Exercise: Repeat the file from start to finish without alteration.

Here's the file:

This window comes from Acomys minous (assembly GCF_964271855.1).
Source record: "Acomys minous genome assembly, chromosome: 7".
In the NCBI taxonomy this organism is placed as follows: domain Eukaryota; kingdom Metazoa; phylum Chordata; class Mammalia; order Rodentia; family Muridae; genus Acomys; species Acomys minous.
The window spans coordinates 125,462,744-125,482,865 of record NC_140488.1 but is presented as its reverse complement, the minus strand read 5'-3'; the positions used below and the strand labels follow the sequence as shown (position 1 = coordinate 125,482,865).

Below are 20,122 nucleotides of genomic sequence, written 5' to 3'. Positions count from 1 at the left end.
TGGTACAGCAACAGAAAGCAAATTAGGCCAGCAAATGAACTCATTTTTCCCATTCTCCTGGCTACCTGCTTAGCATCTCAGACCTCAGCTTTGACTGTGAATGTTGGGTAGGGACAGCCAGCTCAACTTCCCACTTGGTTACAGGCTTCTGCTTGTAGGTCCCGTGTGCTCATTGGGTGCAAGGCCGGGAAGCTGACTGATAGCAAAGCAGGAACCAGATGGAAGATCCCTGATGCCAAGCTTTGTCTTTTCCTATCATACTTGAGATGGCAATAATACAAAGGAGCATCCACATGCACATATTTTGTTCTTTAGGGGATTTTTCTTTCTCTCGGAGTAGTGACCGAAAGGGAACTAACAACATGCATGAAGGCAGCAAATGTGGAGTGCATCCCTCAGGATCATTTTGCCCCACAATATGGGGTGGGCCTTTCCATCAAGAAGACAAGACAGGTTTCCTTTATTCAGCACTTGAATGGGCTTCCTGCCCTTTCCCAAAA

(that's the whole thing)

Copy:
This window comes from Acomys minous (assembly GCF_964271855.1).
Source record: "Acomys minous genome assembly, chromosome: 7".
In the NCBI taxonomy this organism is placed as follows: domain Eukaryota; kingdom Metazoa; phylum Chordata; class Mammalia; order Rodentia; family Muridae; genus Acomys; species Acomys minous.
The window spans coordinates 125,462,744-125,482,865 of record NC_140488.1 but is presented as its reverse complement, the minus strand read 5'-3'; the positions used below and the strand labels follow the sequence as shown (position 1 = coordinate 125,482,865).

Below are 20,122 nucleotides of genomic sequence, written 5' to 3'. Positions count from 1 at the left end.
TGGTACAGCAACAGAAAGCAAATTAGGCCAGCAAATGAACTCATTTTTCCCATTCTCCTGGCTACCTGCTTAGCATCTCAGACCTCAGCTTTGACTGTGAATGTTGGGTAGGGACAGCCAGCTCAACTTCCCACTTGGTTACAGGCTTCTGCTTGTAGGTCCCGTGTGCTCATTGGGTGCAAGGCCGGGAAGCTGACTGATAGCAAAGCAGGAACCAGATGGAAGATCCCTGATGCCAAGCTTTGTCTTTTCCTATCATACTTGAGATGGCAATAATACAAAGGAGCATCCACATGCACATATTTTGTTCTTTAGGGGATTTTTCTTTCTCTCGGAGTAGTGACCGAAAGGGAACTAACAACATGCATGAAGGCAGCAAATGTGGAGTGCATCCCTCAGGATCATTTTGCCCCACAATATGGGGTGGGCCTTTCCATCAAGAAGACAAGACAGGTTTCCTTTATTCAGCACTTGAATGGGCTTCCTGCCCTTTCCCAAAA